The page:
Maximus is a powerful Roman general, loved by the people and the aging Emperor, Marcus Aurelius. Before his death, the Emperor chooses Maximus to be his heir over his own son, Commodus, and a power struggle leaves Maximus and his family condemned to death. The powerful general is unable to save his family, and his loss of will allows him to get captured and put into the Gladiator games until he dies. The only desire that fuels him now is the chance to rise to the top so that he will be able to look into the eyes of the man who will feel his revenge. Written by
Chris "Morphy" Terry
When the gladiators, including Maximus, arrive in Rome they are seen entering a sort of "holding area" with the words "LUDUS MAGNUS" written above the gate; this remains their prison while in Rome. This Ludus (meaning gladiator school or training facility) was a real place, and its ruins can be seen today just east of the Colosseum in Rome. It was connected to the underground warrens beneath the arena of the Colosseum by a tunnel. See more »
The soldier who fires the first flaming arrow at the start of the battle changes the orientation of his bow between shots. In the first shot, he is holding it horizontally, like a cross-bow. In the next shot, he is holding it vertically. See more »
I knew a man once who said, "Death smiles at us all. All a man can do is smile back."
I wonder, did your friend smile at his own death?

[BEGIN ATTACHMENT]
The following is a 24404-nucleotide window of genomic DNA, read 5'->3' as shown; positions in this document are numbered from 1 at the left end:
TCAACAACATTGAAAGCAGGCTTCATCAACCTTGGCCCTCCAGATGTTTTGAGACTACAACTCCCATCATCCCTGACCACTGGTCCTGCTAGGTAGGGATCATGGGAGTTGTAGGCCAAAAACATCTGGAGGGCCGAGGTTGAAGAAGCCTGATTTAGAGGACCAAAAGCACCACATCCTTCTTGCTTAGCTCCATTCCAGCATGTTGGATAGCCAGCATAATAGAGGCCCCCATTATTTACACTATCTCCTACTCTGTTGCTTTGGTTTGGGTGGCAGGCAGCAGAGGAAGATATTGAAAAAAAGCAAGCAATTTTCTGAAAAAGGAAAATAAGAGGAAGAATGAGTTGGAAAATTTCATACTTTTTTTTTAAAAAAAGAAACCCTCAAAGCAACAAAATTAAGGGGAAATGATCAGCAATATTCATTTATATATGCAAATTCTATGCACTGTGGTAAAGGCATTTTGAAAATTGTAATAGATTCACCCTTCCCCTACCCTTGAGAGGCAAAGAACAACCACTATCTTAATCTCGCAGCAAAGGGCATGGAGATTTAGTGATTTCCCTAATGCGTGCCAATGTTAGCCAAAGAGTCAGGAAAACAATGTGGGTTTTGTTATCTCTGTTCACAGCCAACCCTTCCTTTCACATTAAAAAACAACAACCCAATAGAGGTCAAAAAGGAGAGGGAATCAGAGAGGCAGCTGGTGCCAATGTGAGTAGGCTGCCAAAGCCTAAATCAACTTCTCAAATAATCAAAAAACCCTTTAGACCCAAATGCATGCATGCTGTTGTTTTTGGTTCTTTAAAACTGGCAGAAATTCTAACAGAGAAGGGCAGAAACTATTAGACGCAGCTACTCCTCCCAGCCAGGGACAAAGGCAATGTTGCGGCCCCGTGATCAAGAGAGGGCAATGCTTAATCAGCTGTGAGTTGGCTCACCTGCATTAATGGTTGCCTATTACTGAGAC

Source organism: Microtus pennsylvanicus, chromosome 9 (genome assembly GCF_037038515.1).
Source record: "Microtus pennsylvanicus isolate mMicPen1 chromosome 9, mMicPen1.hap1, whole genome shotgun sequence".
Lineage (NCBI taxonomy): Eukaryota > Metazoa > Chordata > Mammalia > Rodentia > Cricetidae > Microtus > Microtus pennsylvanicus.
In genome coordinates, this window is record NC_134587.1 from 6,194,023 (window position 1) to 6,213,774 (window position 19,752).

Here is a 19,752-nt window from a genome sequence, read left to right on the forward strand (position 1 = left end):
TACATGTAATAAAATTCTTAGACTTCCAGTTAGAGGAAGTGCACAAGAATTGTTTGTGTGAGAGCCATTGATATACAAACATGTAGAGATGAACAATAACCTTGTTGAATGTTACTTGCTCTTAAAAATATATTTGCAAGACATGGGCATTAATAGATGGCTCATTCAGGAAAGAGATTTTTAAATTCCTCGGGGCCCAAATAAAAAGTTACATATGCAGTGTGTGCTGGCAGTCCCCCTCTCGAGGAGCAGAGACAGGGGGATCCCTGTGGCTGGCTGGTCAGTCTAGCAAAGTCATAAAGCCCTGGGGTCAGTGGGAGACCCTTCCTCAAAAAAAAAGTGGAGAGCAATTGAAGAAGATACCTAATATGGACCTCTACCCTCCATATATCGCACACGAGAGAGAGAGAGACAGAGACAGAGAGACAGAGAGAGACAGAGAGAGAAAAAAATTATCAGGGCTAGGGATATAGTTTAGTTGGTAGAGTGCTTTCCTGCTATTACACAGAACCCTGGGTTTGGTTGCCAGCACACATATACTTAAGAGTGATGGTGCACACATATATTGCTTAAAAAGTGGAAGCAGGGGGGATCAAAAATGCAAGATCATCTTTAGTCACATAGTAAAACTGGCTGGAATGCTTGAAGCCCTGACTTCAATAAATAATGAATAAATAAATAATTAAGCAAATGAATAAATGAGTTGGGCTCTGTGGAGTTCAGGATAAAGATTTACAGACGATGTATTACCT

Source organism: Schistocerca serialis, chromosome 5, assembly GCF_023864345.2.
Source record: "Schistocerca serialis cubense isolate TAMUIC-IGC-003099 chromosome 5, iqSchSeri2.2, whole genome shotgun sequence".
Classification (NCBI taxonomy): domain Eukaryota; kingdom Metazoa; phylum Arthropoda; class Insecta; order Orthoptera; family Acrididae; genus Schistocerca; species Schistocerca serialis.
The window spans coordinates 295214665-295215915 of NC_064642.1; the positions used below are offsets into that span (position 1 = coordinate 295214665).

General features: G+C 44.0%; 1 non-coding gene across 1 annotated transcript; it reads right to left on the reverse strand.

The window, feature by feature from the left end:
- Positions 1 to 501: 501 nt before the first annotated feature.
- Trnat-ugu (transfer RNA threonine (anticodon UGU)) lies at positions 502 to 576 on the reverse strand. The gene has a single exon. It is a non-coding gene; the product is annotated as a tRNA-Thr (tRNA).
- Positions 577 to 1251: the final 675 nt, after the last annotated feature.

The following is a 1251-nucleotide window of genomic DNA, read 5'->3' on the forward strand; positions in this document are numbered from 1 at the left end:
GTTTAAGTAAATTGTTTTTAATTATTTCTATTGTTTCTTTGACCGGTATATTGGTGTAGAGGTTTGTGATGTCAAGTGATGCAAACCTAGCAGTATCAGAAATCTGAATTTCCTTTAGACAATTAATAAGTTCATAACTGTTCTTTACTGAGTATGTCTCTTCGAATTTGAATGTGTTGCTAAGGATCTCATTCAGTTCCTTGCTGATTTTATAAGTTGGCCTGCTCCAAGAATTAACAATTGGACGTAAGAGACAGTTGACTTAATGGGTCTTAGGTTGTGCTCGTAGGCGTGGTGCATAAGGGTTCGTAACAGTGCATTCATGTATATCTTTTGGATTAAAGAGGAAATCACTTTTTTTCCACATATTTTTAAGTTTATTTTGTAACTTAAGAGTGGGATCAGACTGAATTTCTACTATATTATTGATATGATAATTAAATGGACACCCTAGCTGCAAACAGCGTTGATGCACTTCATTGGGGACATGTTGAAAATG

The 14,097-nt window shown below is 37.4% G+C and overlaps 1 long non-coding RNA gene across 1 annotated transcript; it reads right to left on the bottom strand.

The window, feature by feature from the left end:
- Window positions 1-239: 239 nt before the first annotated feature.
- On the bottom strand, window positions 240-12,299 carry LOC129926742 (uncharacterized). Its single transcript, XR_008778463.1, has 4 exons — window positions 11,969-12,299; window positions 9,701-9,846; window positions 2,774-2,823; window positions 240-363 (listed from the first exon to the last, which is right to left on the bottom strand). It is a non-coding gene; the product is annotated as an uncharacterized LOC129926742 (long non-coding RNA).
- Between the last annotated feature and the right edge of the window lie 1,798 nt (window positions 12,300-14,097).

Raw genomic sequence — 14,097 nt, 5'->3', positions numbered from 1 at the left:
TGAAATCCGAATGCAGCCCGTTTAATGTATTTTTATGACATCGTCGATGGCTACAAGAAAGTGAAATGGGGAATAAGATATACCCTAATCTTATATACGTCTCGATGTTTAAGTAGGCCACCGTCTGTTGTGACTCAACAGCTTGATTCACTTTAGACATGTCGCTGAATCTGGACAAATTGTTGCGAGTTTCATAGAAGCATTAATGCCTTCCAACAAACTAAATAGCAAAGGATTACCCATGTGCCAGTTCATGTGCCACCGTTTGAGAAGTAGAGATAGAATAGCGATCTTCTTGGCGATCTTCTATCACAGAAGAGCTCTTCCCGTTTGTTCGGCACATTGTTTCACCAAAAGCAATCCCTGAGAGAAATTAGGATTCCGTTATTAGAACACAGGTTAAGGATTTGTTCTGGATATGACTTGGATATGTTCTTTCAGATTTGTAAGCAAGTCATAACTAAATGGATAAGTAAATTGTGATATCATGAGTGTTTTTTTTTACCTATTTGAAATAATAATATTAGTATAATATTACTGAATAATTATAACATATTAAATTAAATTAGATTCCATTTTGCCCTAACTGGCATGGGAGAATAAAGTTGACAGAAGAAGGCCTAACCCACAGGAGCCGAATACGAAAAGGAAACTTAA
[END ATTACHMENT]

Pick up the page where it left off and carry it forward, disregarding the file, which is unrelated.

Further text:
You must know. He was your father.
You loved my father, I know. But so did I. That makes us brothers, doesn't it? Smile for me now, brother.
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Both the Dreamworks & Universal logos are altered to appear gold in color so they match the opening theme of Maximus walking through a wheatfield. See more »
Most films require that the viewer identifies with the character to truly be engrossed with the film. If you can't feel something for the character, than the audience is lost.
Luckily, in Ridley Scott's case, Russel Crowe is so captivating and convincing as a general loved by his troops and as a slave loved by the people that the movie really works. Possibly one of the greatest actors today, Crowe carries this epic film on his very capable shoulders.
Not to say that he is the only reason this works. The supporting cast, most notably Connie Neilsen, buoy the film to new perspectives.
Jacquin Phoenix definitely captures the egotisitcal persona he should display, stealing every scene he's in. Phoenix will surely be put on the map with Gladiator.
But the real shining star in this film are the incredible action sequences which jolt the viewer right in with the opening sequences, as Maximus' true worth to the Roman Empire is displayed. Scott's camera work within these completed sequences takes a modern twist that really works for the gruesome scenes.
Crowe will now get the respect he deserves for this collosal performance. Gladiator makes the most of its 2 and a half hours, marking a triumphant comeback for the long forgotten epics of the classic days of film. ALL HAIL MAXIMUS!
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